“We have some wonderful, dedicated teachers, and then there are some who shouldn’t be in the classroom,” Womack said. “We’ve got to weed out those who just show up.”
Womack said he asked former interim Superintendent Ramona Tyson to develop a “principal’s academy” similar to a training ground for principals in Gwinnett County.
In 2012, the school system established a leadership academy that helps administrators move to the next level. Twenty-nine people have applied for the first round of courses.
CrossRoadsNews reported on July 7 that 1,194 DeKalb high school seniors – or one in five – failed to graduate last spring.
In response, candidates for District 4 focused on the ills of social promotion.
McMahan said the school system does not have a promotion/retention policy.
“Let’s create a retention policy,” he said. “If you don’t pass, you don’t go.”
When told many were shocked by the newspaper’s findings, Kinney said, “My shocking is that it was only one in five. I expected it to be higher.”
He said he’d like to know how many of those students were athletes and said the school system is “notorious” for not recognizing learning disabilities.
“That costs money,” Kinney said.
Womack said the effort to prevent the failed senior scenario needs to start in pre-k and with good principals who are dedicated to having the best teachers possible.
“If a kid can’t read and is socially promoted, that child is doomed to failure,” Womack said. “We have got to grab that child and ensure the child does not become a statistic.”
Gilbert said the school system needs better qualified teachers.
“We need to start evaluating some of the teachers and give some of the money back,” he said, referring to the furlough days imposed on DeKalb teachers over the past few years.
July 31 ballot questions
Three of the candidates said they will vote against a cell tower proposal on the ballot.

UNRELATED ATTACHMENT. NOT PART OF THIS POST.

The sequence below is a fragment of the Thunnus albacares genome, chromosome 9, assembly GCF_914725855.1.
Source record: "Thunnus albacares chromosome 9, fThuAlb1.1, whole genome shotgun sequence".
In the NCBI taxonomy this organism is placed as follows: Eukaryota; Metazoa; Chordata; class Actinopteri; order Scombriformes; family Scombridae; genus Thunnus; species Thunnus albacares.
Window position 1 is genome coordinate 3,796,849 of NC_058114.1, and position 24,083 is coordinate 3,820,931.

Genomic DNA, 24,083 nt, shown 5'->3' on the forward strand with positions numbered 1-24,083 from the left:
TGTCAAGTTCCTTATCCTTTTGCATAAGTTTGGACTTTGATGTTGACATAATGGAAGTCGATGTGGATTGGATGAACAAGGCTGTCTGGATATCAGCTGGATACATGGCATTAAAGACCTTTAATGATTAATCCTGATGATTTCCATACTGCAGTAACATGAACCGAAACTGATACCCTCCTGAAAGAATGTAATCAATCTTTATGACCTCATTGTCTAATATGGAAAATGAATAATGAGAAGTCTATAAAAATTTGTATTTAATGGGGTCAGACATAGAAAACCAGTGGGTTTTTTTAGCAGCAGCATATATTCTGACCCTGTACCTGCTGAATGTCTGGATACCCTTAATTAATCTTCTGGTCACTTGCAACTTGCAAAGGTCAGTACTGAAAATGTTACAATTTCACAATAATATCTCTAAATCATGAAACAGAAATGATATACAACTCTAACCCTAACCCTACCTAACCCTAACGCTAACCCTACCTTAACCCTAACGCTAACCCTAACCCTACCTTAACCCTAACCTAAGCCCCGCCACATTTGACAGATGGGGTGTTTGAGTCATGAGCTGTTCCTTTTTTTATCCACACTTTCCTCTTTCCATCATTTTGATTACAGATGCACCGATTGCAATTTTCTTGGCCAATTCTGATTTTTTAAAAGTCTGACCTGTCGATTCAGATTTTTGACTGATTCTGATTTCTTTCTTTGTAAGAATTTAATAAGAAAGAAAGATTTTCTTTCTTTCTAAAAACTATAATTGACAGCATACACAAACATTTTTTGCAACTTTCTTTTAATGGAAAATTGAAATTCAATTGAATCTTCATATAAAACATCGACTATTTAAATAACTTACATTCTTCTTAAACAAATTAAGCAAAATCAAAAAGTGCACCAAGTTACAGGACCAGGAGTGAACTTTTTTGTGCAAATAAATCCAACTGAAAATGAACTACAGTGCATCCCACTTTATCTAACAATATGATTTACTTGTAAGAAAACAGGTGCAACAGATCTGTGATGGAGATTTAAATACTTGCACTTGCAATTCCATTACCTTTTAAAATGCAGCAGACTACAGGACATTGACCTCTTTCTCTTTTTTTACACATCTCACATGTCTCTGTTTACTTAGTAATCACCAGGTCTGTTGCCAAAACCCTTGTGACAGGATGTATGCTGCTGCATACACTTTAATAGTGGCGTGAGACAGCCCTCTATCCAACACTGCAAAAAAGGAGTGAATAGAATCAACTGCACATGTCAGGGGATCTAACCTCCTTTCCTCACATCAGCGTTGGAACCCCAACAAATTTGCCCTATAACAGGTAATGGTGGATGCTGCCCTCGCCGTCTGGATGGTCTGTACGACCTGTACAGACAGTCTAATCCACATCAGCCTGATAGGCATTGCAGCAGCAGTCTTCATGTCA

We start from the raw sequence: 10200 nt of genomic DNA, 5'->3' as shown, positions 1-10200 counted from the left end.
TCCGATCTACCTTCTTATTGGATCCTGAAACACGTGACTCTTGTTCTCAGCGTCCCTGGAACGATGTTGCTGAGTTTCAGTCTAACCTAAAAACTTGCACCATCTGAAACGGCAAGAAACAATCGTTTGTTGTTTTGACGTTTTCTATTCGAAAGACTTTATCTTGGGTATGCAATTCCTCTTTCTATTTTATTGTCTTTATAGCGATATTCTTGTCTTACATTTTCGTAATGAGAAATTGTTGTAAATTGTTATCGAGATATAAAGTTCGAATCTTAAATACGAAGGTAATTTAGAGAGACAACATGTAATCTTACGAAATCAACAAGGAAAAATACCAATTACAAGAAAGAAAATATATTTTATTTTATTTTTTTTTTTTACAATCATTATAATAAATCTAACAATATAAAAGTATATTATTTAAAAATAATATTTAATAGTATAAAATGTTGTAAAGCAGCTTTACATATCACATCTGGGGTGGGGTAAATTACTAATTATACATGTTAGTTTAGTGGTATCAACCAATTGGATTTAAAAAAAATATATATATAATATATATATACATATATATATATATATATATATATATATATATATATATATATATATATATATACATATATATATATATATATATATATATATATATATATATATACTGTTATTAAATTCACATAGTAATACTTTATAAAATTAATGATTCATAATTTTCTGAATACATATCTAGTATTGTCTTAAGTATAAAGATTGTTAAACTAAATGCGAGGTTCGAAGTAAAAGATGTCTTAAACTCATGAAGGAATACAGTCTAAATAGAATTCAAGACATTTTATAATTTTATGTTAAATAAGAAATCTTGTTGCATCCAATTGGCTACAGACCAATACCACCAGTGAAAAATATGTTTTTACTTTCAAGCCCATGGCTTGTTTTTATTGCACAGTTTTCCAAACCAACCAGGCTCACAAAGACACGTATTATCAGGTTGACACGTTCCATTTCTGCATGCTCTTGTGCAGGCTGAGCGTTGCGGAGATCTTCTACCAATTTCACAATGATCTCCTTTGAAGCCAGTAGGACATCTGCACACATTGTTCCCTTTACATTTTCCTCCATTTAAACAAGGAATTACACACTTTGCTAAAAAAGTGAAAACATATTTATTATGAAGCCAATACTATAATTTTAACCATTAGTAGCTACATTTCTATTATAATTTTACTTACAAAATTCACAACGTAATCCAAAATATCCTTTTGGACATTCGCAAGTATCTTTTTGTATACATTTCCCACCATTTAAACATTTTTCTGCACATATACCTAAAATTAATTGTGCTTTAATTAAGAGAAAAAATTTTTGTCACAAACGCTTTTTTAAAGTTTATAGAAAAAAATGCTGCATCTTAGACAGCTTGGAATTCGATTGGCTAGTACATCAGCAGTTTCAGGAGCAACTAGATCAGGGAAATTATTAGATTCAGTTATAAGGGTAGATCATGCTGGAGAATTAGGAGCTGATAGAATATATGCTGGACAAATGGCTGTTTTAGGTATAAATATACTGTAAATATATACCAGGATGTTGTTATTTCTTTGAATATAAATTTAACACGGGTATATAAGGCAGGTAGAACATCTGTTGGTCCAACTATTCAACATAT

Gilbert said school properties are only for public use. Kinney said he doesn’t believe cell towers pose a health hazard but he doesn’t want to see schools become subject to for-profit interests. McMahan said the ballot question doesn’t allow for local control.
Voters are being asked in a non-binding advisory referendum whether the school system should be allowed to place or operate telecommunication towers on school property.
State legislators have been seeking ways to prevent the location of more cell towers on DeKalb Schools property after a July 12, 2011, vote by the DeKalb School Board to allow T-Mobile to locate 150-foot-high towers on nine school properties for up to 30 years. Most of those schools are in South DeKalb.
“Cell towers are needed, but it comes down to local control,” McMahan said. “So if a community wants it, and it goes through the proper channels, I’m OK. … I think what the school system did was completely inappropriate and fractured the trust of the citizens in those communities.”
Womack, who voted in favor of the towers, said he voted not to put them at schools that had expressed opposition.
He said he has not decided how he will vote on the July 31 question but did say he doesn’t see them as threats to health.
“You get more radiation from your handheld cell phone and microwave and walk-around phone at home than from cell towers,” Womack said.
Three candidates said they will vote against the ballot’s T-SPLOST referendum.
T-SPLOST would levy a 1-cent sales tax for transportation improvements over 10 years.
Kinney said he’s voting “no.”
“We’ve got a [transportation] system that requires cars. … MARTA is so undersized it’s just about useless,” Kinney said. “I will not be voting for T-SPLOST because there’s nothing they have said that is going to resolve transportation issues.”
Gilbert said T-SPLOST will fail.
“You gotta be crazy to vote for that thing,” Gilbert said. “Most of the money is going to the city of Atlanta.”
McMahan also is voting against T-SPLOST.
Using Ga. 400 as an example, he said he doesn’t trust government to end the tax from T-SPLOST when the projects are paid off.
“Until there’s some accountability from our state government, I’m not jumping into [T-SPLOST],” he said.
“The revenue from the [Ga. 400] toll was supposed to pay off the bonds so that, eventually, the toll would go away,” McMahan said. “When they paid off the bonds, they changed the law, and now this is a money-making machine.”
Womack said he is undecided.
He said he spent many years riding trains in Europe and in New York, where he worked as a special agent in the Organized Crime Task Force of the U.S. Treasury Department.
“If they had put a train starting at Blue Ridge, Dalton and Macon to Atlanta and I-20 East and West, then I would have jumped at [T-SPLOST],” Womack said.
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Current T-SPLOST is not worthy of our support